The substance of the state of affairs before the commencement of the action by the Lumber Company against the surety was that the Lumber Company had a claim for $25,848.25 for goods sold and delivered, against which it had received only three payments of $2,000 each, on August 5, 1959, September 4, 1959, and December 11, 1959. The last delivery of lumber on the job was August 13, 1959; and it was conceded at the trial that the lumber was used on the job by Gustavsson. The Government paid Gustavsson the full amount specified in its contract, $158,768, plus $37,025 for extras, or a total of $195,793, without any penalty for delay. And yet the claim of the Lumber Company remained unpaid. Other materialmen were also clamoring for the money due them.
After getting little or no satisfaction out of Gustavsson, the Lumber Company wrote the surety on January 5, 1960 complaining of the delay, and the reply of the surety on January 12, 1960 was to the effect that Gustavsson was "in no financial difficulty and that this indebtedness will be cleared up in due course." It was not cleared up, however, and the Lumber Company commenced this action on April 6, 1960.
Despite the fact that the Miller Act was designed to provide a prompt means of satisfying the claims of those furnishing labor and materials for use on construction or repair work for the Government, this litigation is still in progress and the record before us discloses a pattern of dilatory tactics, including the series of delaying moves in this Court, that is much to the discredit of the administration of justice. Moreover, in retrospect it is difficult to see how much of this could have been avoided, as it was not until the lapse of twelve full days of trial before an exceptionally patient and considerate judge that the testimony of both Ove Gustavsson, President of Gustavsson, and its other principal witness was found to be false, and Gustavsson's documentary evidence branded as dubious and unreliable.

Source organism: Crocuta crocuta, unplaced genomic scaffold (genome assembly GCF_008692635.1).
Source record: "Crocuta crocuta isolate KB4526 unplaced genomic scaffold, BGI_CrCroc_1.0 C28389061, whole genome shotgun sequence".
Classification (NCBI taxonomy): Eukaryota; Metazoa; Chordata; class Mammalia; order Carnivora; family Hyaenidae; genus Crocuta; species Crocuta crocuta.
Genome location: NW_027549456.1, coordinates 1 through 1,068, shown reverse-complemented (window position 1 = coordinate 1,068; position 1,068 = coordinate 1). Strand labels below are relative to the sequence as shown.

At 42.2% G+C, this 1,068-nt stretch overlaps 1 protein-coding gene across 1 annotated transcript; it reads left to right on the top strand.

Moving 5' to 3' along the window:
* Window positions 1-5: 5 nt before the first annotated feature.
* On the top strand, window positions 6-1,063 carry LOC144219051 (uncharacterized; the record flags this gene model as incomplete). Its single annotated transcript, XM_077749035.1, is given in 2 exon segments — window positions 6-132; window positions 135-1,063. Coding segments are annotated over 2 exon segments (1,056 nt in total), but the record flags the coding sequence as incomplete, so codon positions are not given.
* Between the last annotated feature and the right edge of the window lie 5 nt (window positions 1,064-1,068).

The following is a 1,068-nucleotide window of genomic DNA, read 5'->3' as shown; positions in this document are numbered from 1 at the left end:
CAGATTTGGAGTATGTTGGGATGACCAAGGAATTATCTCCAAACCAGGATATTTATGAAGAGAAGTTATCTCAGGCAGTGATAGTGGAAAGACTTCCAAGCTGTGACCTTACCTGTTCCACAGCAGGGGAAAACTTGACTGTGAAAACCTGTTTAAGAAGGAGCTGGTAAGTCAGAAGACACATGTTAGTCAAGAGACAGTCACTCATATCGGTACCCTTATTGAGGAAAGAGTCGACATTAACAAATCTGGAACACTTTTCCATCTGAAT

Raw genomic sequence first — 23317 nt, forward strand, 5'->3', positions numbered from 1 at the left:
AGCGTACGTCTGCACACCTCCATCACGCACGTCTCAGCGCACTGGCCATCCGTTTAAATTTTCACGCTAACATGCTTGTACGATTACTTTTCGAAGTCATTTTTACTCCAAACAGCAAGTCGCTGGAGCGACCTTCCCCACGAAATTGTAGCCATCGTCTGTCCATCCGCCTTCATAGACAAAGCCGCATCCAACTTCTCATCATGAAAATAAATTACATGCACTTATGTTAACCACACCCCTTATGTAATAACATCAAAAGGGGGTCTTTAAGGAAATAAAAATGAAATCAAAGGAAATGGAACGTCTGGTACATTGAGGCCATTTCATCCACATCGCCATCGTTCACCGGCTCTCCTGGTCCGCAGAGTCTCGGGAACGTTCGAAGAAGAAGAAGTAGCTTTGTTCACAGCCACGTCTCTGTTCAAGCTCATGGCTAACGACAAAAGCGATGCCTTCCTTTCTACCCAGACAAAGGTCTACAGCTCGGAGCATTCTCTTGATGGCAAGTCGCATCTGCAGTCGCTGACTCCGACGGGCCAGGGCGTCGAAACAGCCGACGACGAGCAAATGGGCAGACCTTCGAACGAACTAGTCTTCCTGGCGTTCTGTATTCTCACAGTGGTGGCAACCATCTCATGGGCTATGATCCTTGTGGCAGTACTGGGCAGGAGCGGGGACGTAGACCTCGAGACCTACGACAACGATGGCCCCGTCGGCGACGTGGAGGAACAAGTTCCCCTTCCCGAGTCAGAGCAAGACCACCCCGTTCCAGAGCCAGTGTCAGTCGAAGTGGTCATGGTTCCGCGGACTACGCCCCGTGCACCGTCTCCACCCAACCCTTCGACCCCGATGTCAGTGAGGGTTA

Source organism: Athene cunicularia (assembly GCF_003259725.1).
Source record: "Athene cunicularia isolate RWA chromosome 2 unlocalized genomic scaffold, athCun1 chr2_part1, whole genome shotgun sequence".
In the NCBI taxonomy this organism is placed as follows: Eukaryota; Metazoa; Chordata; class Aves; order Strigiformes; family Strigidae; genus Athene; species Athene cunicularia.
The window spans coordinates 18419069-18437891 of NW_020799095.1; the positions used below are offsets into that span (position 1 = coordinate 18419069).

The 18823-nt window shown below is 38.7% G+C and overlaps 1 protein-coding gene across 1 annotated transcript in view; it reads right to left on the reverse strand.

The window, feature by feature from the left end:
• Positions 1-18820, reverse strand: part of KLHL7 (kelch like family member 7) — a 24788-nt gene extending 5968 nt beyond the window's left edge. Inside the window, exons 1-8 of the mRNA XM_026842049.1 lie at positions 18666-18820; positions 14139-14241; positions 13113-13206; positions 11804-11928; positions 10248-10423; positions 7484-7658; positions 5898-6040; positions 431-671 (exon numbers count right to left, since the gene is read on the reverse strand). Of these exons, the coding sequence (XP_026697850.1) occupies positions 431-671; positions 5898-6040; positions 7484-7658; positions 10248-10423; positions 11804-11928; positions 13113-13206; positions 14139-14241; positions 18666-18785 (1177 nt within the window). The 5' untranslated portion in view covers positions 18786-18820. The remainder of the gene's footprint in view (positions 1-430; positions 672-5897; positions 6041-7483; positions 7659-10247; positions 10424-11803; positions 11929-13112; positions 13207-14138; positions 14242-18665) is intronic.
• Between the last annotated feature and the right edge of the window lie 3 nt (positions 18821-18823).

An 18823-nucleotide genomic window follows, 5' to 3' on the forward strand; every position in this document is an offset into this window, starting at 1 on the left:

The answer of the surety was not filed until August 30, 1960. The attorney was the same attorney who later represented Gustavsson on the motion to intervene, and who acted as counsel at the trial for both the surety and Gustavsson. No jury trial was demanded at the time of filing the answer of the surety. In this answer it was alleged as a defense that the lumber was not delivered in time, that when it was delivered it was damaged and in a raw and unfabricated condition and that Gustavsson had rejected it. It was also alleged by way of defense that the District Court had no jurisdiction of the case, that the Lumber Company had no capacity to sue and that Gustavsson was an indispensable party.
As early as September 6, 1960, as disclosed by the papers on file in the case, Ove Gustavsson, President of Gustavsson, signed and swore to the affidavit annexed to the notice of motion later made for an order permitting Gustavsson to intervene. This notice of motion was originally dated September 6, 1960 but was partially erased and November 26, 1960 substituted. The reason for waiting to serve the motion papers on the motion to intervene is all too plain. The attorney thought he had an ace in the hole, a possible means of obtaining substantial further delay, in the form of a demand for a jury trial to be stated in the "Intervenor's Plea," the pleading attached to the notice of motion and proposed to be served if Gustavsson's motion for leave to intervene should be granted; and it was thought expedient to delay the making of the motion until other dilatory maneuvers had failed.